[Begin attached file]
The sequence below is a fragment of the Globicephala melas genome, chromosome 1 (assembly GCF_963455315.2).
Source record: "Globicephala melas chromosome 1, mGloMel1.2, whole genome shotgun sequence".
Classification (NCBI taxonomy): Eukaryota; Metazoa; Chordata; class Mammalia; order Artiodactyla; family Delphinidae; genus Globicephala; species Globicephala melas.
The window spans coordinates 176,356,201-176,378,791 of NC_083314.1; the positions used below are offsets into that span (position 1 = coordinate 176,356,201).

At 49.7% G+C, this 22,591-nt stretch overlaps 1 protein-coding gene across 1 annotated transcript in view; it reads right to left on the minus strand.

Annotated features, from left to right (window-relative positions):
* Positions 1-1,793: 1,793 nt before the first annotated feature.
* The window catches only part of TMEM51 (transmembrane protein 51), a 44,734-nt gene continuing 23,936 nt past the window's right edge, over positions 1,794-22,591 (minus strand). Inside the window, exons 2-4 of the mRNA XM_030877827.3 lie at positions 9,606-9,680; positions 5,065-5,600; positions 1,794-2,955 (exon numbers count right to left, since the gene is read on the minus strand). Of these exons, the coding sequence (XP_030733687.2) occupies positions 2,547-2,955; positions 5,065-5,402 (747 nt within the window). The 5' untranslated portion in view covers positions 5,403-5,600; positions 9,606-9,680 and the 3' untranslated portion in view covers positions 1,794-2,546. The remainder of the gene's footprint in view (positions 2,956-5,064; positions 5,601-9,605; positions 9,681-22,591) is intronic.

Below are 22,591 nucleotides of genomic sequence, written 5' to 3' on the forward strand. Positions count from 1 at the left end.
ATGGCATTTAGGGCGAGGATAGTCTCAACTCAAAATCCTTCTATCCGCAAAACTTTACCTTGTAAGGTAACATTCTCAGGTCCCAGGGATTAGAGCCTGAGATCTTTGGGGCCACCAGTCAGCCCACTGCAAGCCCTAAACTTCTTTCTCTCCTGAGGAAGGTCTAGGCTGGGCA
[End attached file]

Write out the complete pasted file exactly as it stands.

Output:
The sequence below is a fragment of the Globicephala melas genome, chromosome 1 (assembly GCF_963455315.2).
Source record: "Globicephala melas chromosome 1, mGloMel1.2, whole genome shotgun sequence".
Classification (NCBI taxonomy): Eukaryota; Metazoa; Chordata; class Mammalia; order Artiodactyla; family Delphinidae; genus Globicephala; species Globicephala melas.
The window spans coordinates 176,356,201-176,378,791 of NC_083314.1; the positions used below are offsets into that span (position 1 = coordinate 176,356,201).

At 49.7% G+C, this 22,591-nt stretch overlaps 1 protein-coding gene across 1 annotated transcript in view; it reads right to left on the minus strand.

Annotated features, from left to right (window-relative positions):
* Positions 1-1,793: 1,793 nt before the first annotated feature.
* The window catches only part of TMEM51 (transmembrane protein 51), a 44,734-nt gene continuing 23,936 nt past the window's right edge, over positions 1,794-22,591 (minus strand). Inside the window, exons 2-4 of the mRNA XM_030877827.3 lie at positions 9,606-9,680; positions 5,065-5,600; positions 1,794-2,955 (exon numbers count right to left, since the gene is read on the minus strand). Of these exons, the coding sequence (XP_030733687.2) occupies positions 2,547-2,955; positions 5,065-5,402 (747 nt within the window). The 5' untranslated portion in view covers positions 5,403-5,600; positions 9,606-9,680 and the 3' untranslated portion in view covers positions 1,794-2,546. The remainder of the gene's footprint in view (positions 2,956-5,064; positions 5,601-9,605; positions 9,681-22,591) is intronic.

Below are 22,591 nucleotides of genomic sequence, written 5' to 3' on the forward strand. Positions count from 1 at the left end.
ATGGCATTTAGGGCGAGGATAGTCTCAACTCAAAATCCTTCTATCCGCAAAACTTTACCTTGTAAGGTAACATTCTCAGGTCCCAGGGATTAGAGCCTGAGATCTTTGGGGCCACCAGTCAGCCCACTGCAAGCCCTAAACTTCTTTCTCTCCTGAGGAAGGTCTAGGCTGGGCA